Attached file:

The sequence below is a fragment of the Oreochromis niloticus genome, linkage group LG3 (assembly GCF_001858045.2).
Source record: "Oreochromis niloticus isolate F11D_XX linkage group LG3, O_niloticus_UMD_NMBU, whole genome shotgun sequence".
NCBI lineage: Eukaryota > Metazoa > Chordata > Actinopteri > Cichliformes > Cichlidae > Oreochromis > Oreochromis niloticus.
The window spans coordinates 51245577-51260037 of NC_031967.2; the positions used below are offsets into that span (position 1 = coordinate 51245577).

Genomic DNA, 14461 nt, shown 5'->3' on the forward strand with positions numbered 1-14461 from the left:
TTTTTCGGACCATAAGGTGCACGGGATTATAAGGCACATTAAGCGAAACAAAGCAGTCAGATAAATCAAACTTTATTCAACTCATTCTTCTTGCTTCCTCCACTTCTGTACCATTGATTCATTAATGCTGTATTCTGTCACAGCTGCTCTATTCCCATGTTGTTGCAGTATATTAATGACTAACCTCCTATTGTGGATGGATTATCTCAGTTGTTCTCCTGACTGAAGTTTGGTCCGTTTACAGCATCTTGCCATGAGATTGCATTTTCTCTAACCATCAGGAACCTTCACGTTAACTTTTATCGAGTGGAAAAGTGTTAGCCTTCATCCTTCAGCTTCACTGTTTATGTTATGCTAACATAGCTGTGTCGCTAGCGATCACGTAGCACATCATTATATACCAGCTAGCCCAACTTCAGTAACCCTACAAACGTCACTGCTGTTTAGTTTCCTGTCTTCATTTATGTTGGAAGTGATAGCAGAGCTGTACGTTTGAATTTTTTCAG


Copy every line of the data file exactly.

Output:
The sequence below is a fragment of the Oreochromis niloticus genome, linkage group LG3 (assembly GCF_001858045.2).
Source record: "Oreochromis niloticus isolate F11D_XX linkage group LG3, O_niloticus_UMD_NMBU, whole genome shotgun sequence".
NCBI lineage: Eukaryota > Metazoa > Chordata > Actinopteri > Cichliformes > Cichlidae > Oreochromis > Oreochromis niloticus.
The window spans coordinates 51245577-51260037 of NC_031967.2; the positions used below are offsets into that span (position 1 = coordinate 51245577).

Genomic DNA, 14461 nt, shown 5'->3' on the forward strand with positions numbered 1-14461 from the left:
TTTTTCGGACCATAAGGTGCACGGGATTATAAGGCACATTAAGCGAAACAAAGCAGTCAGATAAATCAAACTTTATTCAACTCATTCTTCTTGCTTCCTCCACTTCTGTACCATTGATTCATTAATGCTGTATTCTGTCACAGCTGCTCTATTCCCATGTTGTTGCAGTATATTAATGACTAACCTCCTATTGTGGATGGATTATCTCAGTTGTTCTCCTGACTGAAGTTTGGTCCGTTTACAGCATCTTGCCATGAGATTGCATTTTCTCTAACCATCAGGAACCTTCACGTTAACTTTTATCGAGTGGAAAAGTGTTAGCCTTCATCCTTCAGCTTCACTGTTTATGTTATGCTAACATAGCTGTGTCGCTAGCGATCACGTAGCACATCATTATATACCAGCTAGCCCAACTTCAGTAACCCTACAAACGTCACTGCTGTTTAGTTTCCTGTCTTCATTTATGTTGGAAGTGATAGCAGAGCTGTACGTTTGAATTTTTTCAG